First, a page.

A federal appeals court that covers Michigan recently issued a unanimous ruling holding that employers cannot contractually shorten the time within which their workers can file discrimination claims under Title VII of the Civil Rights Act of 1964.
Employers often require new hires to sign agreements as a condition of their employment where the employee agrees to certain limits on his or her rights. This can include requiring disputes to go through arbitration or that lawsuits be filed in a specified jurisdiction, among other provisions. In Logan v. MGM Grand Detroit, the plaintiff signed an employment agreement in which she agreed to a six-month limitations period for bringing any lawsuit against her employer.
After leaving her job, the employee sued MGM for employment discrimination under Title VII. While she filed her suit within the statute of limitations that apply to such claims, it was outside the six-month period contained in her employment agreement. MGM moved for summary judgment in its favor based on that contractual provision and the district court granted MGM’s motion.
The U.S. Court of Appeals for the 6th Circuit reversed the district court’s decision. In the opinion, the court noted that Title VII’s enforcement scheme involves multiple steps, including filing a charge with the Equal Employment Opportunity Commission (EEOC) that the EEOC must investigate. Additionally, if the EEOC finds that an allegation has merit, it then needs to make informal attempts with the employer to resolve the alleged discrimination.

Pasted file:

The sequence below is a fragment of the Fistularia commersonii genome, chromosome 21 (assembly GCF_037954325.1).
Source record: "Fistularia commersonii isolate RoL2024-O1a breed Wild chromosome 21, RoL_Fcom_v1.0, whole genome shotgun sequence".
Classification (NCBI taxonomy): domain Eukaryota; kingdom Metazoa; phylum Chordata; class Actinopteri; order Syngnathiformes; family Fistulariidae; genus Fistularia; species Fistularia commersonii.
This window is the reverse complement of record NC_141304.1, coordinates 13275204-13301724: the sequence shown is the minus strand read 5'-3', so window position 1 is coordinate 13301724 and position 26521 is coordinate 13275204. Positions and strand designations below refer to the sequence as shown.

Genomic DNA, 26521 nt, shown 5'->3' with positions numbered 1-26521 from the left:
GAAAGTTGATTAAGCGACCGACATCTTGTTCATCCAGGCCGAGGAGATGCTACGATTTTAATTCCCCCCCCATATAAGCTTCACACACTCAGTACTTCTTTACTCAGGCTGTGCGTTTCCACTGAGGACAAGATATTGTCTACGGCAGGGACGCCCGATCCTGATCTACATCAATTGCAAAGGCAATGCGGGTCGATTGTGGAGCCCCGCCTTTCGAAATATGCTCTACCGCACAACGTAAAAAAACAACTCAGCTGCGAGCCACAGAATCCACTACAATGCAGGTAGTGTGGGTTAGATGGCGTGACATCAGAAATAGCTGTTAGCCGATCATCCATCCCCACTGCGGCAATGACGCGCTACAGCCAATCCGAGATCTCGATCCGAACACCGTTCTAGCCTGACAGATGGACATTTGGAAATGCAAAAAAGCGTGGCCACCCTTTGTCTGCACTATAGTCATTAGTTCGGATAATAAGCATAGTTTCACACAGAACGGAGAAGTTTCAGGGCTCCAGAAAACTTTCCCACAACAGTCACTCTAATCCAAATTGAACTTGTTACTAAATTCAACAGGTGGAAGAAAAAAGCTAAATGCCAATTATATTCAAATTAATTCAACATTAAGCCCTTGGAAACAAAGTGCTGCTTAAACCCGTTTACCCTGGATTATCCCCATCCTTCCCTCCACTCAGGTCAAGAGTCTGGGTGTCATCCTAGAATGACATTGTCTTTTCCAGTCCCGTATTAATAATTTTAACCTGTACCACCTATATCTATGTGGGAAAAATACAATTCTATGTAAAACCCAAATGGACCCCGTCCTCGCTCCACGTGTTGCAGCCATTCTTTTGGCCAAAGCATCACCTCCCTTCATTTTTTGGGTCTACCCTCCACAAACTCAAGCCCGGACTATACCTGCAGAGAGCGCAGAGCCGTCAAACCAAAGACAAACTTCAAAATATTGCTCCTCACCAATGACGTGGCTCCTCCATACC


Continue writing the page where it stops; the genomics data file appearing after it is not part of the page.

All of these steps are prerequisites to an employee’s right to file a civil suit for employment discrimination and, all of them can, and often do, take longer than six months to complete. Noting that an aggrieved employee “must first wait (during the EEOC’s 180-day period of exclusive jurisdiction) and then hurry (once the EEOC issues her a right-to-sue letter, she only has ninety days to file her claim),” the court found that “any alterations to the statutory limitation period necessarily risk upsetting this delicate balance, removing the incentive of employers to cooperate with the EEOC, and encouraging litigation that gives short shrift to pre-suit investigation and potential resolution of disputes…”
After the 6th Circuit also concluded that the statute of limitations in the Civil Rights Act constituted a “substantive” rather than a “procedural” right that cannot be waived, the court concluded, “that a contractual provision that purports to shorten the limitation period for bringing suit under Title VII is unenforceable.”
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If you have questions or concerns about the 6th Circuit’s decision, workplace discrimination, or related issues, the employment attorneys at Kreis Enderle can provide you with sound, straightforward counsel to guide your decision-making.